TADHAMUN تـضـامـن

Tadhamun (solidarity) is an Iraqi women organization, standing by Iraqi women's struggle against sectarian politics in Iraq. Fighting for equal citizenship across ethnicities and religions, for human rights, and gender equality.

جمعية تضامن تدعم المساواة في المواطنة بغض النظر عن الأنتماء الأثني أو الديني وتسعى من أجل العدالة الأجتماعية و حماية حقوق الأنسان في العراق
Petition sign and circulate:

Release Iraqi women hostages, victims of terrorism themselves

بعيدا عن الوطن؛ حراك التضامن مع الوطن فنا، شعرا وكتابةً
Away from Home; Memory, Art and women solidarity: you are invited to an evening of poetry and music 22/3/2017 18:30 at P21 Gallery London click here for more details
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Public meeting at The Bolivar Hall, London Sat.14/5/2016 at 15:00 IDPs : Fragmentation of Cultural and National Identity



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Protest the suffering of Iraqi Christians: No to terrorism No to state terrorism.Hands off our minorities. Hands off our people. Shame on the human rights violators on all sides. Assemble 11:30 on 28/7/14 near Parliament Square, near Westminister tube station London. For more past events click here

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Useful links






Halt All Executions! Abolish The Death Penalty!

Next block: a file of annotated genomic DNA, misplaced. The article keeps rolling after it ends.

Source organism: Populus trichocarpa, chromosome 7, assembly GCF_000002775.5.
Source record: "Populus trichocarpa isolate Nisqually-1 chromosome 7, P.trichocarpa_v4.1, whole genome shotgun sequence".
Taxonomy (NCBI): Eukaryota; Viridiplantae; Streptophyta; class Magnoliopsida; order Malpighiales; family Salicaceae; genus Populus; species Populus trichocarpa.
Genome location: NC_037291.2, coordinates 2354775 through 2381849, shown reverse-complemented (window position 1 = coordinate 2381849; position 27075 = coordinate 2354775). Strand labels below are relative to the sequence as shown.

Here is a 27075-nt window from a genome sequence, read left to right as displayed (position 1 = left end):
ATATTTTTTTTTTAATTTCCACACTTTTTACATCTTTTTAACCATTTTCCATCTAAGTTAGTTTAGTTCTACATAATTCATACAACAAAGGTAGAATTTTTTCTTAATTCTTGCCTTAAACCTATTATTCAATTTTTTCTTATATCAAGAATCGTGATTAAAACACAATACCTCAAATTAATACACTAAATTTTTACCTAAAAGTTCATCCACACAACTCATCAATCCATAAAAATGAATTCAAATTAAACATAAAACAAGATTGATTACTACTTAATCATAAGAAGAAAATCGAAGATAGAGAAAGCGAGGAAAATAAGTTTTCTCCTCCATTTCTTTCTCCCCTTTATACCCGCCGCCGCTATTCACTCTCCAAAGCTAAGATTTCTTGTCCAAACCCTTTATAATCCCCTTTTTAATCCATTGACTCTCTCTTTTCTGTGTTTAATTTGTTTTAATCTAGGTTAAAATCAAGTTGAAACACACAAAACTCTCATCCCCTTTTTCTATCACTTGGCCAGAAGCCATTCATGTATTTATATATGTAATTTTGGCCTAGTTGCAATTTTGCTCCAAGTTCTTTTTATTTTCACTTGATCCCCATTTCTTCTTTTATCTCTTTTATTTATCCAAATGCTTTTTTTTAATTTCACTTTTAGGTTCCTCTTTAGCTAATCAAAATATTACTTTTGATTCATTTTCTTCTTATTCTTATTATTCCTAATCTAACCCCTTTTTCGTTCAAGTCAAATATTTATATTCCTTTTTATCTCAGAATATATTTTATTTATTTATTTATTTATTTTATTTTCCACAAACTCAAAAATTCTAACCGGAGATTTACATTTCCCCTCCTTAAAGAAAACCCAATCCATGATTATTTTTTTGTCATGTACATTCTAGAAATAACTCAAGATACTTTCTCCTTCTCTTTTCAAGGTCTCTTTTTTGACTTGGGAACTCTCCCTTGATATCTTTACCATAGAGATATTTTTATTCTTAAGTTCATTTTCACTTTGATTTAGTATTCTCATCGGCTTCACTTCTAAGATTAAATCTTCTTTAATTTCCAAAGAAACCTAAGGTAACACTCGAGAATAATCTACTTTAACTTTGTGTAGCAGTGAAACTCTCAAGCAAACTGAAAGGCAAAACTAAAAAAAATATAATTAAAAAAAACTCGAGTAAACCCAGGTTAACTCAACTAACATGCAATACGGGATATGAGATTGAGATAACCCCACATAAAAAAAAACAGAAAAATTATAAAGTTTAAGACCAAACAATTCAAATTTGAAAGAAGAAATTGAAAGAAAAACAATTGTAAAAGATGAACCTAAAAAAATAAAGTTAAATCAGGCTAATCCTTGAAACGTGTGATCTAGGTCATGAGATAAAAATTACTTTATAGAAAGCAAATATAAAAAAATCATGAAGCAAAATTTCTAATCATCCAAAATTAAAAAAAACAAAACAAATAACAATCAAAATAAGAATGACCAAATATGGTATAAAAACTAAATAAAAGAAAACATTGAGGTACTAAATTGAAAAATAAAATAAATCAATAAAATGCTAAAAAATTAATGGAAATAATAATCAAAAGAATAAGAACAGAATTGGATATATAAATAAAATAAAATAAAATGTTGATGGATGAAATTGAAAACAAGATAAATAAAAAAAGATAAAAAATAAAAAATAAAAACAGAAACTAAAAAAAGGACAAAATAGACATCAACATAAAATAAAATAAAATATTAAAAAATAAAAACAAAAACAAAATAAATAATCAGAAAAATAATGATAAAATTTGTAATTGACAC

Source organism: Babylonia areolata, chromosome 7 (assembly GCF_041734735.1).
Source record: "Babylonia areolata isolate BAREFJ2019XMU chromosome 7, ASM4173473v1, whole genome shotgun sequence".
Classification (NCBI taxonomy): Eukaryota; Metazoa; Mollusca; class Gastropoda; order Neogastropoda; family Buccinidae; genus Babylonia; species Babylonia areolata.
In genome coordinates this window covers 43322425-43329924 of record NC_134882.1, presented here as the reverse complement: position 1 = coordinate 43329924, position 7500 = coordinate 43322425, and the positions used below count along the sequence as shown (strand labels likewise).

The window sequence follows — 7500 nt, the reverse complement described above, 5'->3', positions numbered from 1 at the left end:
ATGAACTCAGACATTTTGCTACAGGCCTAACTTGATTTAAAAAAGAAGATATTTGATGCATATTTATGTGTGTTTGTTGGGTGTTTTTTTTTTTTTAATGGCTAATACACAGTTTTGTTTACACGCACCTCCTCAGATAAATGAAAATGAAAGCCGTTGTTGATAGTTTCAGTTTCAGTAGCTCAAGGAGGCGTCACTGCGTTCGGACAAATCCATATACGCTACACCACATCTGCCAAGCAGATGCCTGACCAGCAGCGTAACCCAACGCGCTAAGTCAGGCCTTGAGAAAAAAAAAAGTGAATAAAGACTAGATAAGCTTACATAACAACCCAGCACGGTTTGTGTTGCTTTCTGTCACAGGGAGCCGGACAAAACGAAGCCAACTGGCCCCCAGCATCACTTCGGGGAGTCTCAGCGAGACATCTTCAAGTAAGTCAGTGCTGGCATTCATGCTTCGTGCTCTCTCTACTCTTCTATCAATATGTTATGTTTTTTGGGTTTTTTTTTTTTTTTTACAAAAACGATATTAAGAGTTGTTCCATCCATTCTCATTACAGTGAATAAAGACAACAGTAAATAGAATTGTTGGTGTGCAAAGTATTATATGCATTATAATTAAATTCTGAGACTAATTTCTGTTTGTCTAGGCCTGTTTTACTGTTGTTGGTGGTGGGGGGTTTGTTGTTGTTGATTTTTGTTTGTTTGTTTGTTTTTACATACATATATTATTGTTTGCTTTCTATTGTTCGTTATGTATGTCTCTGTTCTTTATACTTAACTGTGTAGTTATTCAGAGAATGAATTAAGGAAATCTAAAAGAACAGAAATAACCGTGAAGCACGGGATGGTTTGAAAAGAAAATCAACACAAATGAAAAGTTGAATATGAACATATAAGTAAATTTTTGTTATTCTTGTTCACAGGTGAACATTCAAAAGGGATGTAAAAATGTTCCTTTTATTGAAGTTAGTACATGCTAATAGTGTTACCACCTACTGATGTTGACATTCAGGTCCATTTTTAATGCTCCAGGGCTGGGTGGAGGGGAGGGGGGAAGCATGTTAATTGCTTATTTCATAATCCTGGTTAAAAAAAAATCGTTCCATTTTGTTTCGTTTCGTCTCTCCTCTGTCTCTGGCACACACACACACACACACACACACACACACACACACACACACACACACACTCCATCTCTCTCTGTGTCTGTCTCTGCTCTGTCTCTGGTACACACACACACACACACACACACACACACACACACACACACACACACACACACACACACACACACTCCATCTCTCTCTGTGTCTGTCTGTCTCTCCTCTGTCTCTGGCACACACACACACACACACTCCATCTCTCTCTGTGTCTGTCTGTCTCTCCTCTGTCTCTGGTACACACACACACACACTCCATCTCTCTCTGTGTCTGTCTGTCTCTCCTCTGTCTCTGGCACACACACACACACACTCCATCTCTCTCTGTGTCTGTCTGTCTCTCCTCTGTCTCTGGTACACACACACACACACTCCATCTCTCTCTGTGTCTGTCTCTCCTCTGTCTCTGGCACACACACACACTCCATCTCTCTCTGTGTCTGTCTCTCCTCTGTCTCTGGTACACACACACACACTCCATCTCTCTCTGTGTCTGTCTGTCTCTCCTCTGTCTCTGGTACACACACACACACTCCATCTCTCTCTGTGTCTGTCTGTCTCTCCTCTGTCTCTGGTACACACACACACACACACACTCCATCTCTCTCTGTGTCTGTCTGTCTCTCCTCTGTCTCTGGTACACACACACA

We women of Tadhamun condemn the persisting practice of arbitrary arrests by the Iraqi security forces. We condemn their arrests of women in lieu of their men folk. These are 'inherited' practices. We are alarmed by credible media reports of the Green Zone government’s intentions of executing hundreds of Iraqi men and women.


For more info click here
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Professor Zaineb Al Bahrani of Columbia University NY speaking at a our meeting on the destruction/damage to historical sites in Iraq

On youtube: Part1
Part 3
Part4
One more video:



Human Rights Watch: No woman is Safe

Friday, November 30, 2007

US paves way for long-term stay in Iraq

FT.com
By Steve Negus, Iraq Correspondent, and Demetri Sevastopulo and Andrew Ward in Washington
Published: November 26 2007 19:06 Last updated: November 26 2007 19:06


George W. Bush, US president, and Nouri al-Maliki, Iraqi prime minister, have signed a declaration that paves the way for a possible long-term US presence in Iraq in addition to the restoration of full Iraqi sovereignty.
US and Iraqi officials said both countries would work towards extending the United Nations mandate that allows US and coalition troops to operate in Iraq for one more year. Washington and Baghdad have also agreed to work towards then replacing the mandate with a US-Iraqi security agreement.

Hoshyar Zebari, the Iraqi foreign minister, told the FT that the next year would be the last in which US and allied troops in Iraq were covered by the UN mandate that has been in effect since 2003. He said that the status of forces in Iraq would afterwards be covered by a bilateral US-Iraqi agreement.
Mr Zebari said the US and Iraq were preparing to submit a request to the UN Security Council to extend the mandate for the US-led coalition. He said the resolution would refer to the willingness of the Iraqi government to engage in bilateral negotiations with the US to reach a long-term security arrangement.